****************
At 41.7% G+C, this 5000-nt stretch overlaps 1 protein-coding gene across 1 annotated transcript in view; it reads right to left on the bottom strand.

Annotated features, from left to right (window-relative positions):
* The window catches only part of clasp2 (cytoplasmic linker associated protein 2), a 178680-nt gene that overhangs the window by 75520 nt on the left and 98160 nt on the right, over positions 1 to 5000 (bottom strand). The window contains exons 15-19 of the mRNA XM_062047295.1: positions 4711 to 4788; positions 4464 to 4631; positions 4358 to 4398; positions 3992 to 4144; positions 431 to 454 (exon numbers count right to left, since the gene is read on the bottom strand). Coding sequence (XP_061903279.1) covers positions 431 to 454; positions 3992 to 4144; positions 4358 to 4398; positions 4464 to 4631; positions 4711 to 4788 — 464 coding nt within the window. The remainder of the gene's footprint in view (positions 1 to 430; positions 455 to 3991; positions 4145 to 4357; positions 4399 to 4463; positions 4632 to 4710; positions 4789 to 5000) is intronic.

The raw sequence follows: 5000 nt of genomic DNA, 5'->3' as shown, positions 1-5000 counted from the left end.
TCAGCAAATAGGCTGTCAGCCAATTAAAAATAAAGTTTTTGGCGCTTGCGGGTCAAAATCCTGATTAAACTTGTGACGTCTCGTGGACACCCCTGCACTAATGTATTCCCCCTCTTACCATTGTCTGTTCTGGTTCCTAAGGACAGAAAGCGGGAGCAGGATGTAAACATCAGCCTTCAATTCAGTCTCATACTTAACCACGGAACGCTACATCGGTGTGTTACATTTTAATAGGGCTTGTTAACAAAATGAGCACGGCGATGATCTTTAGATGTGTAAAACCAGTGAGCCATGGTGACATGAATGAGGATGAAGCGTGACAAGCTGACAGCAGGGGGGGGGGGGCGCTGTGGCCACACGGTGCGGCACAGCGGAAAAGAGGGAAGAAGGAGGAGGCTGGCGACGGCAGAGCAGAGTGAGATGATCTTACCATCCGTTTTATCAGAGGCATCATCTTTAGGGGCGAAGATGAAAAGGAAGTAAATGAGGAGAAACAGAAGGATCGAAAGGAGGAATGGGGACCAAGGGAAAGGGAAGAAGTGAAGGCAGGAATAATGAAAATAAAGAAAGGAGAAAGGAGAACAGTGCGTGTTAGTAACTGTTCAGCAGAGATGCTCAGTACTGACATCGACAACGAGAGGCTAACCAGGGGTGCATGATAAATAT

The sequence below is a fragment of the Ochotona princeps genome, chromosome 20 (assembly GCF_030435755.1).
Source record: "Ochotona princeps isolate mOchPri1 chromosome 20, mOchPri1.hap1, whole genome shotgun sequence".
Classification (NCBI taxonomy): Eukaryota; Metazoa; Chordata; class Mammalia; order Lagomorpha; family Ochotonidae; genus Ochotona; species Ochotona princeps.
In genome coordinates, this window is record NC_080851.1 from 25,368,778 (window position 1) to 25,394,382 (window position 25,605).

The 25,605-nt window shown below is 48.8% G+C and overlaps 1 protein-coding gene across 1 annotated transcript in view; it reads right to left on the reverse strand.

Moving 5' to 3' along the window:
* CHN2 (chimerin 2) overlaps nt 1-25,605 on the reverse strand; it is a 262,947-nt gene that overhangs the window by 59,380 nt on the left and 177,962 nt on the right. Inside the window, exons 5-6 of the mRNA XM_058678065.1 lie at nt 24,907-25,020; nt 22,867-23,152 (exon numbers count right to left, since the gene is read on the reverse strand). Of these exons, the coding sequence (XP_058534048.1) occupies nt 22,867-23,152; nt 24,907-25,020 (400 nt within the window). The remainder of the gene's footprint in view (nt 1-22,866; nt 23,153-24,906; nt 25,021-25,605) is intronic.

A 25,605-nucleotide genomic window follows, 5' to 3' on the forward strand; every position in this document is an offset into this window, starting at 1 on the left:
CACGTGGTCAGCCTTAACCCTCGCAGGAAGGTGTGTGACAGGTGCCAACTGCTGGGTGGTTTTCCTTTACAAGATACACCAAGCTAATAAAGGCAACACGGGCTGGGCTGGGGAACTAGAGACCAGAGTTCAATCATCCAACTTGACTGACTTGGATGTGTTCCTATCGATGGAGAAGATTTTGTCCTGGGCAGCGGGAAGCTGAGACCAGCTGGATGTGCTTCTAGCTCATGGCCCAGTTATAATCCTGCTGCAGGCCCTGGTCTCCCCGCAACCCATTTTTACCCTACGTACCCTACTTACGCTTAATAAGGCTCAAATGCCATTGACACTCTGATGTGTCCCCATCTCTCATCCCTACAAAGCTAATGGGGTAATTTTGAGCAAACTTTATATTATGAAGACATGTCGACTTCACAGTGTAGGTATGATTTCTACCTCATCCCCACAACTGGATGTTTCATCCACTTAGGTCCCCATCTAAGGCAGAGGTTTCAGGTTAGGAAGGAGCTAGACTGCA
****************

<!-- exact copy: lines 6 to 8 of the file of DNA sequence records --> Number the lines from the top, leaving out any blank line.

The sequence below is a fragment of the Ochotona princeps genome, chromosome 20 (assembly GCF_030435755.1).
Source record: "Ochotona princeps isolate mOchPri1 chromosome 20, mOchPri1.hap1, whole genome shotgun sequence".
Classification (NCBI taxonomy): Eukaryota; Metazoa; Chordata; class Mammalia; order Lagomorpha; family Ochotonidae; genus Ochotona; species Ochotona princeps.